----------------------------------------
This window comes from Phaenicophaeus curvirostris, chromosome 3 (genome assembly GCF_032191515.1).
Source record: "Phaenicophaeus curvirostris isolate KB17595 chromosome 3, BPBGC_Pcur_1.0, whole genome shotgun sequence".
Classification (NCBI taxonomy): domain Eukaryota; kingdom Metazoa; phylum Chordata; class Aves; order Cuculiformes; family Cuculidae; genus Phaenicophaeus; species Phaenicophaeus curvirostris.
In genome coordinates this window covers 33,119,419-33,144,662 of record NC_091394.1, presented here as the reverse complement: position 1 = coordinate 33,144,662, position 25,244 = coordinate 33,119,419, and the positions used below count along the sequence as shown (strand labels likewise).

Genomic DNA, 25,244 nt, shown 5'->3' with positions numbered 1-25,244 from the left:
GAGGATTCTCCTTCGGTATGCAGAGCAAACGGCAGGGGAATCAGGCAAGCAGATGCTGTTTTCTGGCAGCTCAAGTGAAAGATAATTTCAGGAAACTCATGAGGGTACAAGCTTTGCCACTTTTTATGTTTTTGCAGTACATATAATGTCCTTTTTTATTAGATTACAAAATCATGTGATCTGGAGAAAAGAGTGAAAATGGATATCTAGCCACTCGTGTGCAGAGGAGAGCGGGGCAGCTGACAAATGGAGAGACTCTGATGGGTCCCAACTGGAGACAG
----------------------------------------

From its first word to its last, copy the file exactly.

This window comes from Phaenicophaeus curvirostris, chromosome 3 (genome assembly GCF_032191515.1).
Source record: "Phaenicophaeus curvirostris isolate KB17595 chromosome 3, BPBGC_Pcur_1.0, whole genome shotgun sequence".
Classification (NCBI taxonomy): domain Eukaryota; kingdom Metazoa; phylum Chordata; class Aves; order Cuculiformes; family Cuculidae; genus Phaenicophaeus; species Phaenicophaeus curvirostris.
In genome coordinates this window covers 33,119,419-33,144,662 of record NC_091394.1, presented here as the reverse complement: position 1 = coordinate 33,144,662, position 25,244 = coordinate 33,119,419, and the positions used below count along the sequence as shown (strand labels likewise).

Genomic DNA, 25,244 nt, shown 5'->3' with positions numbered 1-25,244 from the left:
GAGGATTCTCCTTCGGTATGCAGAGCAAACGGCAGGGGAATCAGGCAAGCAGATGCTGTTTTCTGGCAGCTCAAGTGAAAGATAATTTCAGGAAACTCATGAGGGTACAAGCTTTGCCACTTTTTATGTTTTTGCAGTACATATAATGTCCTTTTTTATTAGATTACAAAATCATGTGATCTGGAGAAAAGAGTGAAAATGGATATCTAGCCACTCGTGTGCAGAGGAGAGCGGGGCAGCTGACAAATGGAGAGACTCTGATGGGTCCCAACTGGAGACAG